In birds, timing of arrival in a breeding area influences who ends up breeding and who does not. This aspect of behaviour, well-known in migratory birds, has now been studied for the first time in a non-migratory species, the blue tit. Carol Gilsenan, Mihai Valcu and Bart Kempenaers found that arrival time in the breeding area was an individual-specific and fitness-relevant trait for this resident bird species, as early-arriving individuals were more likely to breed in that year. The study suggests that it might be worthwhile to consider migration on different scales, not only as movements over thousands of kilometres to wintering grounds, but also more generally as movements between breeding and non-breeding sites.
Parrots are considered extraordinarily clever animals. Alex, the famous Harvard-based African grey parrot, communicated with a vocabulary of more than 500 human words, could answer questions and classify objects spontaneously. Scientists from the Max-Planck-Institute for Ornithology based at the research station outpost for parrot comparative cognition in the Loro Parque in Tenerife, Spain, have shown that parrots exhibit a high level of social intelligence and cooperativeness. They readily help others, even when there is no immediate opportunity for reciprocation. Moreover, they reciprocate received favours and do not appear jealous, if conspecifics obtain a better reward than themselves. This further supports that they have evolved a level of intelligence comparable to that of great apes, crows and dolphins.
Zebra finches can take turns when exchanging short calls with one another, much like humans do during conversations. Researchers from the Max Planck Institute for Ornithology have now shed light on the underlying neural dynamics in a songbird brain area called HVC, or the so called “song control centre”. The researchers identified neurons involved in initiating a call as well as another class of neurons that inhibits neighboring cells shortly before a bird calls. The importance of these cells for vocal turn-taking was further supported by the observation that specific disruptions to the signaling of either type of neuron resulted in distinct changes in call timing.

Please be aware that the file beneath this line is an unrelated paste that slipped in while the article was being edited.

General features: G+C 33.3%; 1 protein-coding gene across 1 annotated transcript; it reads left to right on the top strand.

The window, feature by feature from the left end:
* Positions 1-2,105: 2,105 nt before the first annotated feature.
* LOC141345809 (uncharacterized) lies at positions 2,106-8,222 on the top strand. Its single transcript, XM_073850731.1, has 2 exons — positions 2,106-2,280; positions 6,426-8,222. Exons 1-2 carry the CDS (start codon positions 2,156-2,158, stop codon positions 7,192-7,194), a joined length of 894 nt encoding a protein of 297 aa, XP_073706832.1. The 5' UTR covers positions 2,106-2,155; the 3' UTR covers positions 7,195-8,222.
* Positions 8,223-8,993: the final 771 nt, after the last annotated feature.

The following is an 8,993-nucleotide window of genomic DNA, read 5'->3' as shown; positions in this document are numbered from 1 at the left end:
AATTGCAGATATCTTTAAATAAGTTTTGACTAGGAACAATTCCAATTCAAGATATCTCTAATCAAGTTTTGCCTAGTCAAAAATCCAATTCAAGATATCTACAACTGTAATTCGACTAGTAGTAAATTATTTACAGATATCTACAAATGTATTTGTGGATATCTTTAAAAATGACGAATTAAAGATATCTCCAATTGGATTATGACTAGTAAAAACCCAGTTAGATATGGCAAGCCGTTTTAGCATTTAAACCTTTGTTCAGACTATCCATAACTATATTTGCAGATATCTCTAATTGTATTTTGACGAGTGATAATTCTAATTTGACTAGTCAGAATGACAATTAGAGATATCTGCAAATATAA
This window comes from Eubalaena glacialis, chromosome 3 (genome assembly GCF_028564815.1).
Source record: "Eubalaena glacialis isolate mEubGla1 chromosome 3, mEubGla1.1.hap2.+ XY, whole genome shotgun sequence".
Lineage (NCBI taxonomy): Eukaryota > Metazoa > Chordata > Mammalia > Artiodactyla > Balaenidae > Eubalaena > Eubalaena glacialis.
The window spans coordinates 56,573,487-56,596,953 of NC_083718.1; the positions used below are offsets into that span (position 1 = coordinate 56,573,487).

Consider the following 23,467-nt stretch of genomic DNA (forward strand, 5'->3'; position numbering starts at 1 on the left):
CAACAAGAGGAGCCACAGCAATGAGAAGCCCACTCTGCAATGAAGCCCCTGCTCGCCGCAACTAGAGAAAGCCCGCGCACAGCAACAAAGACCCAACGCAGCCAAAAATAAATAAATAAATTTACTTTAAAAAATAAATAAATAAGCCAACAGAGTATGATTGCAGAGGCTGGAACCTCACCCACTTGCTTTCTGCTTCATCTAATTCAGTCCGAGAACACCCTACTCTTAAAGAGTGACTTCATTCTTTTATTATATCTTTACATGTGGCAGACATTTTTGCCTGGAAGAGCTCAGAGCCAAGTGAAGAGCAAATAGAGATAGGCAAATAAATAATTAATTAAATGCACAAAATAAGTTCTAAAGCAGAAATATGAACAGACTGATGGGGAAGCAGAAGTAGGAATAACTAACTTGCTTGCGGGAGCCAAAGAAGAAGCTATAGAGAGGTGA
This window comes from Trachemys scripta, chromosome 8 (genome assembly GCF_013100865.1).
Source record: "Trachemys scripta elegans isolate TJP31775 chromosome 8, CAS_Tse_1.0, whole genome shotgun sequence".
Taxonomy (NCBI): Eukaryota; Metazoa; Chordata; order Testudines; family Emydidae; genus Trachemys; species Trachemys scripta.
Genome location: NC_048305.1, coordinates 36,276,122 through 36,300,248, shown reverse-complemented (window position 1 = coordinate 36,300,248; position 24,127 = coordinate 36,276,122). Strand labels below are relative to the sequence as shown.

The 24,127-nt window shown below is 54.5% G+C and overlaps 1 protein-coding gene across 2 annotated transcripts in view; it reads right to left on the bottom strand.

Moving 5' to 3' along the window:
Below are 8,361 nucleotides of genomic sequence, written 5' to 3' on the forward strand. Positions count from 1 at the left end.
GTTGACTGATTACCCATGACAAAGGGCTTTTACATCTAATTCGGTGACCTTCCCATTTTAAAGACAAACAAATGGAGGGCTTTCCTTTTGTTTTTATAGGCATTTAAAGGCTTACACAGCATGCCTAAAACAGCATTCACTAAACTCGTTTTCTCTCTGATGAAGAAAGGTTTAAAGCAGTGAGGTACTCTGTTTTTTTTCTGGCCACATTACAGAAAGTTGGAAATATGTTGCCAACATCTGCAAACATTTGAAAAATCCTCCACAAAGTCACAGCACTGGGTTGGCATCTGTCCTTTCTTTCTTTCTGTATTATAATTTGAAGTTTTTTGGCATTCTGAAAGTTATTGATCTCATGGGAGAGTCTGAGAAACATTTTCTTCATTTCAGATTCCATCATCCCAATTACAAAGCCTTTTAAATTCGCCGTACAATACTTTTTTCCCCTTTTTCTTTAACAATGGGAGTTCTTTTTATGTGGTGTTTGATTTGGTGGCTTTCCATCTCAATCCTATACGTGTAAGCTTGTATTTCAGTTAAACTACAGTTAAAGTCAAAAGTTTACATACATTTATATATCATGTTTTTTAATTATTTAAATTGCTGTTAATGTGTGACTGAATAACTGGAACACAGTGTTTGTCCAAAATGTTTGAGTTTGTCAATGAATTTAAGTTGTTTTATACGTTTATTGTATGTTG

Everybody knows about the difficulty of focusing on a conversation during a loud party. How can active sensing animals like bats move in large groups and still be able to detect each other despite jamming? Thejasvi Beleyur and Holger Goerlitz show in their new modelling study in PNAS that a focal bat in the center of a group can still detect its closest neighbours in groups with 100 bats. Neighbor detection is improved for longer call intervals, shorter call durations, denser groups and more variable flight and sonar beam directions. Although the bats only detect their closest and frontal neighbours, this gives them sufficient information to prevent collisions, and to follow each other when emerging in dense swarms.